Sunday, April 12, 2015

One big Triassic land predator: Erythrosuchus africanus



Reconstruction of Erythrosuchus africanus. CZJ posing as scale.
When it comes to ferocious prehistoric land carnivores, there is one group that never did get much attention outside paleontological circles and it is likely that you never heard of them: the erythrosuchids. This is a pity because, as far as we know, Erythrosuchus africanus was the largest land predator in South Africa during the Middle Triassic period. At an estimated total body length of 5 meters, it possessed a massive one meter long skull  equipped with numerous sharp conical teeth, superficially resembling that of big meat eating dinosaurs such as Tyrannosaurus rex. The head was thus disproportionately large with respect to the rest of the body. Unlike T-rex however,  Erythrosuchus was quadrupedal, stalking preys on its rather short limbs. The limbs had a semi-erect posture, making it a more efficient runner than most of its contemporaries. Early representations of Erythrosuchus show it with a deep tall snout but modern reconstructions based on the discovery of a complete skull, indicate that it had a more tapered face similar to other erythrosuchids.

The creature has been first described by Scottish paleontologist Robert Broom in 1905 from fragmentary and poorly preserved remains (on a side note, Broom became famous for his later discoveries of early hominid fossils including Paranthropus robustus). Erythrosuchus (the name means “Red crocodile”)  is today known from a number of specimens all relatively incomplete but enough to provide a good picture on what the animal may have looked like in real life. All the fossils were unearthed from the upper layers of the so called “Cynognathus assemblage zone”, Upper Beaufort Series, of the Karoo basin of South Africa and date from the Early Middle (Anisian) Triassic period  (~245 MYA). Erythrosuchus was therefore contemporary with the cynodonts Cynognathus, Diademodon and Trirachodon and the large plant-eating dicynodont Kannemeyeria, the latter representing its main meal in all probabilities. Other representatives of the Cynognathus assemblage zone fauna are the small theriodont Bauria, the agile archosauriforme Euparkeria, the early rhynchosaurs Howesia and Mesosuchus and the big capitosauroid amphibians such as Watsonisuchus.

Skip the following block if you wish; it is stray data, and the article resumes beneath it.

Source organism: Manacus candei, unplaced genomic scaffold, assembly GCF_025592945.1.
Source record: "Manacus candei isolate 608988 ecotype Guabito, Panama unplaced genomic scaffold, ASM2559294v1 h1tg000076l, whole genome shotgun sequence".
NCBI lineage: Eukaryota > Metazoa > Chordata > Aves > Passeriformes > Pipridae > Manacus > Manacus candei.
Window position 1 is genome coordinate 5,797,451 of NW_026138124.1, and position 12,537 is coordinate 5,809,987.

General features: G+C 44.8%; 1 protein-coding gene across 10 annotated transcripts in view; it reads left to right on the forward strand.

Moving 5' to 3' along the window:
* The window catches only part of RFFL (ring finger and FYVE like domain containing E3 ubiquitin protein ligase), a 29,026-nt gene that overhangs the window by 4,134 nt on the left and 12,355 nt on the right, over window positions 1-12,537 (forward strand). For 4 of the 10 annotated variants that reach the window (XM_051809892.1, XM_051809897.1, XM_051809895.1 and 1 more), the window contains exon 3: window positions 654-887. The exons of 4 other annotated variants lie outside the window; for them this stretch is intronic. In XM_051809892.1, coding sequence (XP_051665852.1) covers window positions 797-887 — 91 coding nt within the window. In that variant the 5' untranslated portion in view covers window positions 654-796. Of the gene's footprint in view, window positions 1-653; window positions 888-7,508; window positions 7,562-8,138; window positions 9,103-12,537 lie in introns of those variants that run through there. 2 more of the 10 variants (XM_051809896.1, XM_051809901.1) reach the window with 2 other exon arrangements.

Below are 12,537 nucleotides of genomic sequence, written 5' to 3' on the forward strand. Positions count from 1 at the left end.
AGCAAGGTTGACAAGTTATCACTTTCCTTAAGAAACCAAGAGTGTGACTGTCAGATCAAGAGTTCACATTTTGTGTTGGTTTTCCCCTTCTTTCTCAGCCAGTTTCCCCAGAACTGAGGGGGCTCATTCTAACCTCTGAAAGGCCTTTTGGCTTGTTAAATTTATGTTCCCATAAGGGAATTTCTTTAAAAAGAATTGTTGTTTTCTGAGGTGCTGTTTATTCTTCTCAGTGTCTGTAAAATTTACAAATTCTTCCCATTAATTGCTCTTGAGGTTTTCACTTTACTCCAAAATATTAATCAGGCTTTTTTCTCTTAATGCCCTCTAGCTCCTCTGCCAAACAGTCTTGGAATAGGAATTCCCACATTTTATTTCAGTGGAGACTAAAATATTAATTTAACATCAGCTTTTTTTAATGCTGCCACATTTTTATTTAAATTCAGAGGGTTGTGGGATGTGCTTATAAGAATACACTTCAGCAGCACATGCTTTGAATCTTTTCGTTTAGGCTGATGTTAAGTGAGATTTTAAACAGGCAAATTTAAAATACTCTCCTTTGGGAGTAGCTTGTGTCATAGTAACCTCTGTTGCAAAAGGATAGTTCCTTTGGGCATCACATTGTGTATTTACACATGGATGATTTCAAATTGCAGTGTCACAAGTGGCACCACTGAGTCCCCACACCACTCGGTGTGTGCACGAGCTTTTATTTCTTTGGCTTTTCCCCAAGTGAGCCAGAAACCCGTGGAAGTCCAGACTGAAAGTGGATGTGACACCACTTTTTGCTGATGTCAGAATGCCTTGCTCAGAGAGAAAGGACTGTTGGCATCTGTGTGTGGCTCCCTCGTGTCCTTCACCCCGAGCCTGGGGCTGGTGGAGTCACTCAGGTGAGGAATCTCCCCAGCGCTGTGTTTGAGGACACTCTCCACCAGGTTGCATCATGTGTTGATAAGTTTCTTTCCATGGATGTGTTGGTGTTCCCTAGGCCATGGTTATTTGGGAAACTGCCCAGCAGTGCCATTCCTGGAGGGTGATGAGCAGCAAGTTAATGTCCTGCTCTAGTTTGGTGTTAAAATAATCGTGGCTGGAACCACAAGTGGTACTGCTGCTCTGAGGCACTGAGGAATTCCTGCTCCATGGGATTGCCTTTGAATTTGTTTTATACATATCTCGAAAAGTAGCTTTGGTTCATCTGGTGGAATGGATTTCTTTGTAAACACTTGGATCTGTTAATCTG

The erythrosuchids represent the first radiation of large terrestrial carnivores within the Archosauriformes. They were not quite archosaurs (the higher clade that includes crocs, dinosaurs and birds) but very close relatives. Erythrosuchids appeared in the late Early Triassic period and survived to the end of the Middle Triassic period and had likely a worldwide distribution. Erythrosuchus was the largest among them. The most primitive erythrosuchid is the medium-sized long snouted Fugusuchus hejiapensis from the Heshankou formation (Olenekian) of the Shanxi province of China. Others representatives include Garjainia prima from the Yarenskian horizon (Olenekian) of the Orenburg region of Russia, Vjushkovia triplicostata and Uralosaurus magnus both from the Donguz Formation (Anisian) of the Orenburg region of Russia,   Shansisuchus shansisuchus and Guchengosuchus shiguaiensis, both from the upper Ermaying Formation (Anisian) of the Shanxi Province of China. Chalishevia cotburnata from the Bukobay Formation (Ladinian) of the Orenburg region of Russia, is the last known member of the group. It is conjectured that the erythrosuchids went extinct because they were outcompeted in their ecological niche by more efficient archosaurian predators such as the Rauisuchians.


References:


Cruickshank, A. R. I. (1978). The pes of Erythrosuchus africanus Broom. Zoological Journal of the Linnean Society, 62(2), 161-177.


Gower, D. J. (1997). The braincase of the early archosaurian reptile Erythrosuchus africanus. Journal of Zoology, 242(3), 557-576.


Gower, D. J. (2001). Possible postcranial pneumaticity in the last common ancestor of birds and crocodilians: evidence from Erythrosuchus and other Mesozoic archosaurs. Naturwissenschaften, 88(3), 119-122.

Parrish, J. M. (1992). Phylogeny of the Erythrosuchidae (Reptilia: Archosauriformes). Journal of Vertebrate Paleontology, 12(1), 93-102.

Wednesday, April 1, 2015

Were dinosaurs responsible for their own demise by initiating a runaway climate change?